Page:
That system has yet to be broken and is unlikely to, even with acknowledgement and naming. The Oklahoma City bombing did lead to five senate subcommittee hearings into, amongst other things, Combating Domestic TerrorismThe Militia Movement in the United States and The Nature and Threat of Violent Anti-Government Groups in America, and the passing of the Antiterrorism and Effective Death Penalty Act of 1996. The original Bill had been controversial and resisted partly because of potential  negative implications for Arab-American and Irish-American populations. It is ironic that an attack by white right-wing terrorists made that an acceptable price to pay (4).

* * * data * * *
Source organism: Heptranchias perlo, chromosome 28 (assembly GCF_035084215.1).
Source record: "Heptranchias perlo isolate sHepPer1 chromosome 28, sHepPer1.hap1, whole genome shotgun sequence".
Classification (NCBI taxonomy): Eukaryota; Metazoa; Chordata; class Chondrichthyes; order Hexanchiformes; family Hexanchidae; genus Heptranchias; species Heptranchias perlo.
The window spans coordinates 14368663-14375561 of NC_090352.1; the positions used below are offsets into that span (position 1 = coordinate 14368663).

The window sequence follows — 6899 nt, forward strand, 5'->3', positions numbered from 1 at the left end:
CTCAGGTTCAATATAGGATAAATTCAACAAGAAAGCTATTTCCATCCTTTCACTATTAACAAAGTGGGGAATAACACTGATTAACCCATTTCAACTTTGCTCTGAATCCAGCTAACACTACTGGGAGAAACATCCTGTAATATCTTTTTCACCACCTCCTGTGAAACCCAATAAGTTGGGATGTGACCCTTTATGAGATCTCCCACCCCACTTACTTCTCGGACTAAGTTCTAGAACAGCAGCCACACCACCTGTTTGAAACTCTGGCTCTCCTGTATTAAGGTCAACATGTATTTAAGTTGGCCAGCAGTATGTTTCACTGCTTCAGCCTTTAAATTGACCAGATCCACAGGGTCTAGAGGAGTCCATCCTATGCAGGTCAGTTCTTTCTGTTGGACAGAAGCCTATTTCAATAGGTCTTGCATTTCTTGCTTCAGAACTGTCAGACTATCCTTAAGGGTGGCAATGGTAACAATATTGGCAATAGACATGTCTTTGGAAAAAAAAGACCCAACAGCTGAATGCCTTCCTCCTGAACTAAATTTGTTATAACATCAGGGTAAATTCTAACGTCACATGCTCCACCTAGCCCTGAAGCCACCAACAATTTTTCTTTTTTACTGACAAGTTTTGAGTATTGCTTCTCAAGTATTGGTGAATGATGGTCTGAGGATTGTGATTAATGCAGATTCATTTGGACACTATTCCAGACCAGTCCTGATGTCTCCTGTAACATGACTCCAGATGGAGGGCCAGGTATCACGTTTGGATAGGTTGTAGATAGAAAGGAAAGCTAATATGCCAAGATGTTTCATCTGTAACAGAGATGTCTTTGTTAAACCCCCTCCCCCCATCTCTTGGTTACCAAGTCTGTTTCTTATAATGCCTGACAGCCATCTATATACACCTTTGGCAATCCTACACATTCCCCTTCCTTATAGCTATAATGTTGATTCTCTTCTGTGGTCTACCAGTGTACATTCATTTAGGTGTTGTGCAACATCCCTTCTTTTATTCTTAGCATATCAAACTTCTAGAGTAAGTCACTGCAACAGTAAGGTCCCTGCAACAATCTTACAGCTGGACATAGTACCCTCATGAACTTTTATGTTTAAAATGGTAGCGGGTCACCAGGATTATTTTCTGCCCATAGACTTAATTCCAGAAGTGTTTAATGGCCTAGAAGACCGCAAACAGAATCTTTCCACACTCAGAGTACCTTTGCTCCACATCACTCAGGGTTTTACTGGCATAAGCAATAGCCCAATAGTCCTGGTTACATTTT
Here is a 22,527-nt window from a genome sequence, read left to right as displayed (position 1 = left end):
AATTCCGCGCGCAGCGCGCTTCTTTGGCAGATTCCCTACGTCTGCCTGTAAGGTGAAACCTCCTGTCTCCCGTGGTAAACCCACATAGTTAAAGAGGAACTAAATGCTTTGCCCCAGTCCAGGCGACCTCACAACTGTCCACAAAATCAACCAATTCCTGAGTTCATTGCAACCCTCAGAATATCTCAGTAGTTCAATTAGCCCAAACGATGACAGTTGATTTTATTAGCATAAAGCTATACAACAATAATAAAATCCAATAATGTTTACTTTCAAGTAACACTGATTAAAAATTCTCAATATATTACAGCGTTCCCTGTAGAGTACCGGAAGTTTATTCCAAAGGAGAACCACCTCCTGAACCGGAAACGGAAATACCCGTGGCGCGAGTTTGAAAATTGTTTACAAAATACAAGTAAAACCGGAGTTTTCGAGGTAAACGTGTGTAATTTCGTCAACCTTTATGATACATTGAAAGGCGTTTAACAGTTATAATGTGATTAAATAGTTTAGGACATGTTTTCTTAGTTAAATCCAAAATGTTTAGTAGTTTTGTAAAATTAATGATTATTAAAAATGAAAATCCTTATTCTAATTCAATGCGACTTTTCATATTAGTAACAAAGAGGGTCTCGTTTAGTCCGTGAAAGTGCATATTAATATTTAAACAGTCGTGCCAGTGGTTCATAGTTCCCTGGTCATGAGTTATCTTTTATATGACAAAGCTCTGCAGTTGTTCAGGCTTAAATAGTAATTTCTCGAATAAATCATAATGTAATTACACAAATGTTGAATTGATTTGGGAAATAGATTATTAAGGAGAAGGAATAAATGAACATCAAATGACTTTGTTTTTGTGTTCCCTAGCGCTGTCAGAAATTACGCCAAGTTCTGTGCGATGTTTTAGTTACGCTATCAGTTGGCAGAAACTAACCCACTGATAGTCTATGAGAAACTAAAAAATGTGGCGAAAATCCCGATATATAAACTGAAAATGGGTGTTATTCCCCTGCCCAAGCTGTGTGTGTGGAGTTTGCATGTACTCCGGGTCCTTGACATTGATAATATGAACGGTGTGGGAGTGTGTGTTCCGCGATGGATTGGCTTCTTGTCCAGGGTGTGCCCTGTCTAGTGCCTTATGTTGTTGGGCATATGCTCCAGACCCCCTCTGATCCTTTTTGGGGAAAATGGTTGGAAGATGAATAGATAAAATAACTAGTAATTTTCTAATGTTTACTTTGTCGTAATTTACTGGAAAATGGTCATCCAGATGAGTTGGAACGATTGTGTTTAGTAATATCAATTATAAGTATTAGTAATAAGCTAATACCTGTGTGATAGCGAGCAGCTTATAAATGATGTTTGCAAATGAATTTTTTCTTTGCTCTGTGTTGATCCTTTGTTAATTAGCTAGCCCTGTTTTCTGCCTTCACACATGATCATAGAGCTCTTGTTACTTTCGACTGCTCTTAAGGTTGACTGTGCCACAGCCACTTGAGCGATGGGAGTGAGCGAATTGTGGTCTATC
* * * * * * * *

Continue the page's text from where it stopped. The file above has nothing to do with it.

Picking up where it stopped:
One of the more curious criticisms about the Charleston shooting was that law enforcement decided to pursue it as a hate crime, as opposed to a terrorism case. Much of the history of ‘white terrorism’ was racist and because of a racist system and absence of federal hate crimes legislation,  attacks  against African Americans were not often pursued by law enforcement, particularly those state and local law enforcement agencies that were enforcing Jim Crow and opposing civil rights activists. Instead, the federal government used the violence and terrorism of the Klan and other far right white supremacists to combat them.